This review was commissioned by Birmingham Children’s Hospital to examine the evidence base for the selection of harms as the basis of a Children and Young People’s Safety Thermometer (CYPST). The review questions were: is there evidence to support the selection of four harms identified; are these harms currently monitored in practice, and if so how; what are clinicians’ experiences of monitoring these harms?

2. Method

A mixed studies review methodology was adopted [11] because the review question was not suited to a systematic review or meta-analysis and its aim was to explore a range of evidence using different methods related to the appropriateness and feasibility of monitoring these harms in practice. Mixed studies reviews enable the exploration of contextual and behavioral factors in the development and piloting of complex tools like a pediatric safety thermometer [11].

2.1. Data Sources

PubMed, Web of Knowledge, and Cochrane Library were searched in February 2014 with restrictions to English and post-1999. Searches were updated in February 2015.

2.2. Search Strategy

Keywords and phrases for each harm were paired with search terms relating to context and methods. The full search strategy is included in Table 1.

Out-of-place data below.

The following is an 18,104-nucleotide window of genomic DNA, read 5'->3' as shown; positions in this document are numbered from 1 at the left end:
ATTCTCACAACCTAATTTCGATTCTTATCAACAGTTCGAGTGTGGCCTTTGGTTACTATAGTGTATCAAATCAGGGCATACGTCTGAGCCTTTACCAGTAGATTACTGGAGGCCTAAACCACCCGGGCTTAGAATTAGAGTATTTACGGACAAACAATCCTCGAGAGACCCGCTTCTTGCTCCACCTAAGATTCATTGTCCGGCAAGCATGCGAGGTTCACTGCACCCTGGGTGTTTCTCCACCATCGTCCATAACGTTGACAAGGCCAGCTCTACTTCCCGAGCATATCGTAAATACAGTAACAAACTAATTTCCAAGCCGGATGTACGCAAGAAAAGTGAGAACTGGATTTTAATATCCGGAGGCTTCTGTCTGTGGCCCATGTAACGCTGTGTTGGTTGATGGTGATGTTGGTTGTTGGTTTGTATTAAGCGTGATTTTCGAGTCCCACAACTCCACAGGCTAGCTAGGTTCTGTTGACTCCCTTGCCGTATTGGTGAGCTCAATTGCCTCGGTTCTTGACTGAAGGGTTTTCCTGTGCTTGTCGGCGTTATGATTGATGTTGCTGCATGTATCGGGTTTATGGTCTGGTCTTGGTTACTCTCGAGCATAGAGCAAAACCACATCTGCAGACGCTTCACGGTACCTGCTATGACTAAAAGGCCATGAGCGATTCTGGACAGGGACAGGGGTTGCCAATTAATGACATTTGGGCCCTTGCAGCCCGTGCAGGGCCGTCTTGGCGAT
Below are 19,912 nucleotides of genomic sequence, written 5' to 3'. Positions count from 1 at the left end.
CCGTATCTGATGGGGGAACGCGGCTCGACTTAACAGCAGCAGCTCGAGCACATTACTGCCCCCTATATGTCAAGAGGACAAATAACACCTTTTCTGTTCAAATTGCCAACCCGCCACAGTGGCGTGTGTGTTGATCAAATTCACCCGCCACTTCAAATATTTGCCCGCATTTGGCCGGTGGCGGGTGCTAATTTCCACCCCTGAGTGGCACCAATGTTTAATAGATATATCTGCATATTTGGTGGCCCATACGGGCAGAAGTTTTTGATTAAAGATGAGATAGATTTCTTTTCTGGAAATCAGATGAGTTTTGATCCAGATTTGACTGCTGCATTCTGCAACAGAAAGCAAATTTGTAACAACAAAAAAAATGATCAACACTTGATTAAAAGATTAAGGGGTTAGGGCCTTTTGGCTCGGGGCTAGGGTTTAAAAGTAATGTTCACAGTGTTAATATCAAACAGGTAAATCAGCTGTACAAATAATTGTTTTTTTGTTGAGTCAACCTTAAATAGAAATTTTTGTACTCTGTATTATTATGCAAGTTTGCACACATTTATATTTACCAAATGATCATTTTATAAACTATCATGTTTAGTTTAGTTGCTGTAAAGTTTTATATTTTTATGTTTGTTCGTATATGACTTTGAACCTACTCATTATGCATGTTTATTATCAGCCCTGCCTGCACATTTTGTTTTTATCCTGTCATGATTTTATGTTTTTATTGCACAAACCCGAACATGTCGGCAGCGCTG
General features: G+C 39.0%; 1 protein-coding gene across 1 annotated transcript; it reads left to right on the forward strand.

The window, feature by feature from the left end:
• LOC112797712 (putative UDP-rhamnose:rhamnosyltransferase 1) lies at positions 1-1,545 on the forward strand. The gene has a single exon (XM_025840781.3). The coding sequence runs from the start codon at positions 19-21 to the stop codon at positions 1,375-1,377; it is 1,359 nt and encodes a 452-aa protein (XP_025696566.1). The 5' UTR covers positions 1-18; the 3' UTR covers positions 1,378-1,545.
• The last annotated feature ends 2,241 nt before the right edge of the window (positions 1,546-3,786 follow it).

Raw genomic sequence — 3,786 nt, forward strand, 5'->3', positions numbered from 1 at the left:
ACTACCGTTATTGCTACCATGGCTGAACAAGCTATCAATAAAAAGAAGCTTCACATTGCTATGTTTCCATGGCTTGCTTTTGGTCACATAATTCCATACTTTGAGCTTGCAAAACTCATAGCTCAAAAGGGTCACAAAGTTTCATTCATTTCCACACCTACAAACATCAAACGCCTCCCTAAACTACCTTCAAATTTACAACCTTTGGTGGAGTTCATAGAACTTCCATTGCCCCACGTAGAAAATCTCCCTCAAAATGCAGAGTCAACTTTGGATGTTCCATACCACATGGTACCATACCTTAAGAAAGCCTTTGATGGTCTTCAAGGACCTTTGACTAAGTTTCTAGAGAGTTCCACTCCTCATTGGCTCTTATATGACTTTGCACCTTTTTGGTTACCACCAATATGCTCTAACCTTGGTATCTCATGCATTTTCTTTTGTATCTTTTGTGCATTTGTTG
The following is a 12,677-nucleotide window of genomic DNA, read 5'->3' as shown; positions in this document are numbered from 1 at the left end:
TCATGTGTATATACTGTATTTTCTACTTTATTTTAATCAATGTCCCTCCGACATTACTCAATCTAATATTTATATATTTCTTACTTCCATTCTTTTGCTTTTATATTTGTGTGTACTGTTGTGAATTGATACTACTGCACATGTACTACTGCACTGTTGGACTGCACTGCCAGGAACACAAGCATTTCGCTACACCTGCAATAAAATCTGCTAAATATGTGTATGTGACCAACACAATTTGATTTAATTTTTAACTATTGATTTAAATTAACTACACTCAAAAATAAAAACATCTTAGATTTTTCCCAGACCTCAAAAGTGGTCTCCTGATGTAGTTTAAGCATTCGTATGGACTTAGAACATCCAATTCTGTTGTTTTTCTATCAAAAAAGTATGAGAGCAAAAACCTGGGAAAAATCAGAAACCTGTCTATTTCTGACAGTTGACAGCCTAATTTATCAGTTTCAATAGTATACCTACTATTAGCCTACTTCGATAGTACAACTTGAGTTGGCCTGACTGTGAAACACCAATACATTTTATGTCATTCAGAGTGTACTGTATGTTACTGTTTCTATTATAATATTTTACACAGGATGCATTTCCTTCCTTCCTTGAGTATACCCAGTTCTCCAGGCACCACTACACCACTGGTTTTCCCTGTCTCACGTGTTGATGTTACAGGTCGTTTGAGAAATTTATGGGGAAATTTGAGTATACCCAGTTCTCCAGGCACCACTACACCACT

Table 1. Search strategy.
Table 1. Search strategy.
TopicSearch Terms
Pain“pain score* OR measurement” OR pain OR “acute pain” OR “visceral pain”
Skin integrityskin NEAR/3 integrity OR “pressure ulcer”
ExtravasationExtravasation * OR extravas * OR cannula
PEWSPEWS OR neonatal OR p$ediatric early warning score* OR “rapid response system” OR “track and trigger aggregate score” OR “early warning score” OR “early warning system” OR “heart rate” OR “blood pressure” OR “blood gas result*”

2.3. Inclusion Criteria

Studies included were set in pediatric hospitals or departments; staff/parental measurements or evaluations of pain, skin integrity, extravasation injuries, and/or PEWS; used any method including randomized controlled trials, intervention studies, and studies using quantitative and/or qualitative data; since 1999.

2.4. Critical Appraisal

Studies were appraised using the Mixed Methods Appraisal Tool (MMAT), specifically designed to appraise studies using a range of methods [11].

2.5. Data Extraction and Synthesis

Data were extracted in the following ways: for qualitative papers, reported theme or categories including data extracts and author commentary were copied verbatim into a spreadsheet; for quantitative and mixed methods papers, descriptive summaries of numerical data presented in tables or figures were written and included in the spreadsheet alongside author commentary reported. A convergent synthesis approach [12] was adopted using qualitative thematic analysis [13,14]. This involved the construction of a matrix of all reported themes and descriptive summaries from all papers and systematic cross-comparisons between them. Themes were then coded, commonalities explored, and new themes generated to represent the findings across the whole set of papers. Initial analyses were conducted by Lydia Aston; emergent themes were examined independently by Lydia Aston and Rachel Shaw who then agreed on the final set.

3. Results and Discussion

3.1. Study Selection